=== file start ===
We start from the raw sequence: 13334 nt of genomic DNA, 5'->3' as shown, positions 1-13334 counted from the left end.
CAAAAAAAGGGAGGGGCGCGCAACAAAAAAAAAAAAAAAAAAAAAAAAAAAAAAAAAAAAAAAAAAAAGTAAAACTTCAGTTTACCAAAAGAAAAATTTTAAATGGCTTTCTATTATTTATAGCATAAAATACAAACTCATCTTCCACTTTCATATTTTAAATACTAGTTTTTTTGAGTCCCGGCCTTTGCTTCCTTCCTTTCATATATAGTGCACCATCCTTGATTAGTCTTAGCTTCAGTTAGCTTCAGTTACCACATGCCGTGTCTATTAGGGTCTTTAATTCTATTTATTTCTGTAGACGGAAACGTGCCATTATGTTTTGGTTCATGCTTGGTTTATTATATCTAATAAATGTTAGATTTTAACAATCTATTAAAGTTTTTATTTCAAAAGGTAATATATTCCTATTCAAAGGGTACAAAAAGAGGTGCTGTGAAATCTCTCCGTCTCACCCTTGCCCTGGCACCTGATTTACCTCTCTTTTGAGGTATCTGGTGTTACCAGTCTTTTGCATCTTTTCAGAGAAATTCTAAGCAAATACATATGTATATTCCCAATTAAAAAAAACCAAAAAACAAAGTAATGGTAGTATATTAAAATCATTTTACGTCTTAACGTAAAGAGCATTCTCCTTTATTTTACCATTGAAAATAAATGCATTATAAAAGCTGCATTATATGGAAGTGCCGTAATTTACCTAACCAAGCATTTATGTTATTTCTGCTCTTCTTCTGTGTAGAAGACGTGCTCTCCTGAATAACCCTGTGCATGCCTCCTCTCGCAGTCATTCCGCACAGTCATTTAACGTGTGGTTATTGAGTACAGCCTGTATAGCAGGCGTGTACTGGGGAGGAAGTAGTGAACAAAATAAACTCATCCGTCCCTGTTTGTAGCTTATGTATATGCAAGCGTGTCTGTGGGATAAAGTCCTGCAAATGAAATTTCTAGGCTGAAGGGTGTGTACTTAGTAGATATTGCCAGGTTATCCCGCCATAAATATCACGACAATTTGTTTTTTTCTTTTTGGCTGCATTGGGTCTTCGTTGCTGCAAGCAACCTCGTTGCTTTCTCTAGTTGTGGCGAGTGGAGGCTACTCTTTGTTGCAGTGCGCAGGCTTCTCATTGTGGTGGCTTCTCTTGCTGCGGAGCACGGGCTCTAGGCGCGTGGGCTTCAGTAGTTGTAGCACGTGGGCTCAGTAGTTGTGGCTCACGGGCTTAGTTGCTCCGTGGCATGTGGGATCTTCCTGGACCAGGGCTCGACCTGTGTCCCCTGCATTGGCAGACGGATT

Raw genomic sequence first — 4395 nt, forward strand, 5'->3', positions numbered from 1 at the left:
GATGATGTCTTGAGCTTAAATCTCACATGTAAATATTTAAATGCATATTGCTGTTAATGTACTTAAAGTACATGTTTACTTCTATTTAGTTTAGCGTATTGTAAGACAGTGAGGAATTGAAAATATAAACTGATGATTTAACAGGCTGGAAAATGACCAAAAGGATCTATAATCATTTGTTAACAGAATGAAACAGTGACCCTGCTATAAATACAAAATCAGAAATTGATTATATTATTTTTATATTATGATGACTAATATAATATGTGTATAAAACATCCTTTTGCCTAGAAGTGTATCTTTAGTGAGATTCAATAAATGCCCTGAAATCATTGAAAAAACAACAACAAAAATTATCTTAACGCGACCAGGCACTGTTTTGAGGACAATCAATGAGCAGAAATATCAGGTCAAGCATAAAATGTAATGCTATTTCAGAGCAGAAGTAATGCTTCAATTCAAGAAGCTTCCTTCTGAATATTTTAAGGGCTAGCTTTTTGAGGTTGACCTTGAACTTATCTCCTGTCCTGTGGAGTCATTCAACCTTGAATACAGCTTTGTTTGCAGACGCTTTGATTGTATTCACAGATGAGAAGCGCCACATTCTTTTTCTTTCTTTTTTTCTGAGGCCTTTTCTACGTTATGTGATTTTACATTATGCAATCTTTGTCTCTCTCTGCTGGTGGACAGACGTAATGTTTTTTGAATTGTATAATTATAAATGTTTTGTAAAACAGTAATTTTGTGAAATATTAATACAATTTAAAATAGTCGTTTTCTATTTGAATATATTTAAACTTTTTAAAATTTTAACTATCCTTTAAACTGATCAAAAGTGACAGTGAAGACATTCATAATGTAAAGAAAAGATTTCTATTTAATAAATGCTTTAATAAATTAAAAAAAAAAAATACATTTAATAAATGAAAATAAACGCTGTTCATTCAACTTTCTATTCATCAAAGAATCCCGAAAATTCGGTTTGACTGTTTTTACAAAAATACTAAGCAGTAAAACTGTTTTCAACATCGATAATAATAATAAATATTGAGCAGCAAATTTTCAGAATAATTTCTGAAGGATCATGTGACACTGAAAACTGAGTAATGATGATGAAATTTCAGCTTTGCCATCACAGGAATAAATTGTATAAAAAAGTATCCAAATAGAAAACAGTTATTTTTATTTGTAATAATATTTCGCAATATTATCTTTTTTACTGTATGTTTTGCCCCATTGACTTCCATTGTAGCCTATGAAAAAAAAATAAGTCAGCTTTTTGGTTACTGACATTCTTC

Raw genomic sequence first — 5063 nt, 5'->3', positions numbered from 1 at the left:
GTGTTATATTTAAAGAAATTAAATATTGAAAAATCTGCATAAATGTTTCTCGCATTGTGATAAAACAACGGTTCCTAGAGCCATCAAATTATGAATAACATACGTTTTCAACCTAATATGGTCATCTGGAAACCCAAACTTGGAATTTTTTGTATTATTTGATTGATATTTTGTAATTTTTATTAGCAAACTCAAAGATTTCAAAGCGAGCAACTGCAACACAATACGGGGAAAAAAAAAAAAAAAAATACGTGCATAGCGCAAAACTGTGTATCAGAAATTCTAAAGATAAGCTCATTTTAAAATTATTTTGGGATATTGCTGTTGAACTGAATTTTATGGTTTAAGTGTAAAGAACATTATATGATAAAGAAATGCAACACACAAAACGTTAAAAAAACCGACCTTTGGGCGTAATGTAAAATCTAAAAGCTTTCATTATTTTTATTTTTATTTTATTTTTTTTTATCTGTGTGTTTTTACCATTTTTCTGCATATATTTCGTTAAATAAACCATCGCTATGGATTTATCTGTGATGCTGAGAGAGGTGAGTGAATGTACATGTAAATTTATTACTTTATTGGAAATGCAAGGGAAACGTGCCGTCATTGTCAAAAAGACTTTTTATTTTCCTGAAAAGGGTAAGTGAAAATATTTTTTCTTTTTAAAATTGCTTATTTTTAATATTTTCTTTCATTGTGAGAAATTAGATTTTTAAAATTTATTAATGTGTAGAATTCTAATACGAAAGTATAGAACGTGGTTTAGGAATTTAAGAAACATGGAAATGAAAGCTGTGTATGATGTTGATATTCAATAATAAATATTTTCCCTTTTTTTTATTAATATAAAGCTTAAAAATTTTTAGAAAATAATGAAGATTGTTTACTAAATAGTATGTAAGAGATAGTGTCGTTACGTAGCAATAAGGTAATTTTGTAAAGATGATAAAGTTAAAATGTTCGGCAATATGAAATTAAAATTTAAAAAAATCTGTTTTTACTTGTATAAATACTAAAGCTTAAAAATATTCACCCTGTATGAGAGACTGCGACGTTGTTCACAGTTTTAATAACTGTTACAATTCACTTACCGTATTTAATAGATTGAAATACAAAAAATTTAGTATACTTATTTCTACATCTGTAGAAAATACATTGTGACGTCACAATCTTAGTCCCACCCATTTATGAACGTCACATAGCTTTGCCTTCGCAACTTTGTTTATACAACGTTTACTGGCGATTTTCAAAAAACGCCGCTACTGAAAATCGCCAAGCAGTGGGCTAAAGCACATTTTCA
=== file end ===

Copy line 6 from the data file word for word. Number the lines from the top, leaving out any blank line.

GTGTTATATTTAAAGAAATTAAATATTGAAAAATCTGCATAAATGTTTCTCGCATTGTGATAAAACAACGGTTCCTAGAGCCATCAAATTATGAATAACATACGTTTTCAACCTAATATGGTCATCTGGAAACCCAAACTTGGAATTTTTTGTATTATTTGATTGATATTTTGTAATTTTTATTAGCAAACTCAAAGATTTCAAAGCGAGCAACTGCAACACAATACGGGGAAAAAAAAAAAAAAAAATACGTGCATAGCGCAAAACTGTGTATCAGAAATTCTAAAGATAAGCTCATTTTAAAATTATTTTGGGATATTGCTGTTGAACTGAATTTTATGGTTTAAGTGTAAAGAACATTATATGATAAAGAAATGCAACACACAAAACGTTAAAAAAACCGACCTTTGGGCGTAATGTAAAATCTAAAAGCTTTCATTATTTTTATTTTTATTTTATTTTTTTTTATCTGTGTGTTTTTACCATTTTTCTGCATATATTTCGTTAAATAAACCATCGCTATGGATTTATCTGTGATGCTGAGAGAGGTGAGTGAATGTACATGTAAATTTATTACTTTATTGGAAATGCAAGGGAAACGTGCCGTCATTGTCAAAAAGACTTTTTATTTTCCTGAAAAGGGTAAGTGAAAATATTTTTTCTTTTTAAAATTGCTTATTTTTAATATTTTCTTTCATTGTGAGAAATTAGATTTTTAAAATTTATTAATGTGTAGAATTCTAATACGAAAGTATAGAACGTGGTTTAGGAATTTAAGAAACATGGAAATGAAAGCTGTGTATGATGTTGATATTCAATAATAAATATTTTCCCTTTTTTTTATTAATATAAAGCTTAAAAATTTTTAGAAAATAATGAAGATTGTTTACTAAATAGTATGTAAGAGATAGTGTCGTTACGTAGCAATAAGGTAATTTTGTAAAGATGATAAAGTTAAAATGTTCGGCAATATGAAATTAAAATTTAAAAAAATCTGTTTTTACTTGTATAAATACTAAAGCTTAAAAATATTCACCCTGTATGAGAGACTGCGACGTTGTTCACAGTTTTAATAACTGTTACAATTCACTTACCGTATTTAATAGATTGAAATACAAAAAATTTAGTATACTTATTTCTACATCTGTAGAAAATACATTGTGACGTCACAATCTTAGTCCCACCCATTTATGAACGTCACATAGCTTTGCCTTCGCAACTTTGTTTATACAACGTTTACTGGCGATTTTCAAAAAACGCCGCTACTGAAAATCGCCAAGCAGTGGGCTAAAGCACATTTTCA